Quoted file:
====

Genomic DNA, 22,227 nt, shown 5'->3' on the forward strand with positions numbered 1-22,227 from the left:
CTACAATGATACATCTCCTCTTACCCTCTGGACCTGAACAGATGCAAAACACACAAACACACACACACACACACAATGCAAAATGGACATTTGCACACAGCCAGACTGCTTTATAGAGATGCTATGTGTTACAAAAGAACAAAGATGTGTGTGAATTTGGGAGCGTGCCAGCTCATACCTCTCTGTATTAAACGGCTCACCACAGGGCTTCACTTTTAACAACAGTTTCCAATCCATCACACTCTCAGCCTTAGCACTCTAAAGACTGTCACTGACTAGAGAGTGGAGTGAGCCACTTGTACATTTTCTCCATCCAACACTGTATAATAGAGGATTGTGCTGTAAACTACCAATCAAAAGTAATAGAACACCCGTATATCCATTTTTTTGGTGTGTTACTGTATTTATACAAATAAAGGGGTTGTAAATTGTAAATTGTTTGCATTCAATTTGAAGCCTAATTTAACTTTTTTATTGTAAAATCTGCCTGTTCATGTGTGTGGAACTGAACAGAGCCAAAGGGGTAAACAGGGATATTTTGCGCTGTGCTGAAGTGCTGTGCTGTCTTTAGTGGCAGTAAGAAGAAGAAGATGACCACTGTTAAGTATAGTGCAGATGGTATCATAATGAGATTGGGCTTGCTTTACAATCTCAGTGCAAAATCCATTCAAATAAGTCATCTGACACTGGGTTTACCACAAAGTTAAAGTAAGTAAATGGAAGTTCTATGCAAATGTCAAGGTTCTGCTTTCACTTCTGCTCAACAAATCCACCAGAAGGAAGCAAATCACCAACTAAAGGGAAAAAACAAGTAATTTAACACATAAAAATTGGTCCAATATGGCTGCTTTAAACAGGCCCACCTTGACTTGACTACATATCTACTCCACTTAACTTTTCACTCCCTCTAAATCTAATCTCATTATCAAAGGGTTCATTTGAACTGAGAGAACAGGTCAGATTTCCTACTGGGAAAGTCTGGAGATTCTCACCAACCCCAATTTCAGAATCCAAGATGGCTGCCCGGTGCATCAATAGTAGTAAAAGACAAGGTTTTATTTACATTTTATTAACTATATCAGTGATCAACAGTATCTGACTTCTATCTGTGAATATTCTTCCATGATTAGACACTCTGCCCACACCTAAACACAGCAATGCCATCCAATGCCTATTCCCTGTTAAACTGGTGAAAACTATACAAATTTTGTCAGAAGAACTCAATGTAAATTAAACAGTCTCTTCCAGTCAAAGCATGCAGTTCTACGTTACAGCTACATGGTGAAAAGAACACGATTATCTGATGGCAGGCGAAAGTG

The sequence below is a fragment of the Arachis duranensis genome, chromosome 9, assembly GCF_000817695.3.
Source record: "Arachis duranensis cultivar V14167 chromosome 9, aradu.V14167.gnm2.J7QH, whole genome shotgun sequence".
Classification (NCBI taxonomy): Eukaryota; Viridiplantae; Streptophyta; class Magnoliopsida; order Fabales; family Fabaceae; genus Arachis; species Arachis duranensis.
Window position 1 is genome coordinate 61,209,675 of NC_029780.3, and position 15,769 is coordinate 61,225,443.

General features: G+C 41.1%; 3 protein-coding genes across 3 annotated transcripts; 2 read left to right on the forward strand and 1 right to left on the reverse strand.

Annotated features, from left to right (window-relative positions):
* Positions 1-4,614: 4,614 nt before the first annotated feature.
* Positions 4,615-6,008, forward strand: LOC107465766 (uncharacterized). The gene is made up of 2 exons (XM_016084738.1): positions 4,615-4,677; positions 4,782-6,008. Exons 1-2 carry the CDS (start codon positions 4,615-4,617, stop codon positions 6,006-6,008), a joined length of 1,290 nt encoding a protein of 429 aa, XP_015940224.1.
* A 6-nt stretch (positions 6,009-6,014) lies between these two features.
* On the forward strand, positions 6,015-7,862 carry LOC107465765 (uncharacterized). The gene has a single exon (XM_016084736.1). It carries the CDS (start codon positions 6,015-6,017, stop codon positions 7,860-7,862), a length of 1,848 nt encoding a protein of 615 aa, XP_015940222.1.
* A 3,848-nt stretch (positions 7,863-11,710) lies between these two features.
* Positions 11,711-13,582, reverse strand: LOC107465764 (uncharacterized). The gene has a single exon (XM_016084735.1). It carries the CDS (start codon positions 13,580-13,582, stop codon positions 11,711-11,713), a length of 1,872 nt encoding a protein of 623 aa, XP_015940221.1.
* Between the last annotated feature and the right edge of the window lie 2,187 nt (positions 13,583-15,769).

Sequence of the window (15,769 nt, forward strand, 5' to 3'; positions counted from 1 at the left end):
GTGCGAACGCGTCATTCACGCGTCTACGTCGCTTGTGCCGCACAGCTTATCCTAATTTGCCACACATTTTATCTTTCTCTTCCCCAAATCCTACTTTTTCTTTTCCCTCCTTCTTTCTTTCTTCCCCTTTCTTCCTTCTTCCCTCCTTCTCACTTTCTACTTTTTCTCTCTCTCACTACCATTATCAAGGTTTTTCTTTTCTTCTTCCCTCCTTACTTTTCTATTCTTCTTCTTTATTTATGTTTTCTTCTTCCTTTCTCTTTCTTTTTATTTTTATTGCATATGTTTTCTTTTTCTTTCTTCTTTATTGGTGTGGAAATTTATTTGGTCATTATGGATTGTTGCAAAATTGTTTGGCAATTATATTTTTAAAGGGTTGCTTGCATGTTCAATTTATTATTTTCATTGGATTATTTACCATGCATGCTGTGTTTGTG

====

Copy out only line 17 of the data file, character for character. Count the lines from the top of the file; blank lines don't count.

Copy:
GTGCGAACGCGTCATTCACGCGTCTACGTCGCTTGTGCCGCACAGCTTATCCTAATTTGCCACACATTTTATCTTTCTCTTCCCCAAATCCTACTTTTTCTTTTCCCTCCTTCTTTCTTTCTTCCCCTTTCTTCCTTCTTCCCTCCTTCTCACTTTCTACTTTTTCTCTCTCTCACTACCATTATCAAGGTTTTTCTTTTCTTCTTCCCTCCTTACTTTTCTATTCTTCTTCTTTATTTATGTTTTCTTCTTCCTTTCTCTTTCTTTTTATTTTTATTGCATATGTTTTCTTTTTCTTTCTTCTTTATTGGTGTGGAAATTTATTTGGTCATTATGGATTGTTGCAAAATTGTTTGGCAATTATATTTTTAAAGGGTTGCTTGCATGTTCAATTTATTATTTTCATTGGATTATTTACCATGCATGCTGTGTTTGTG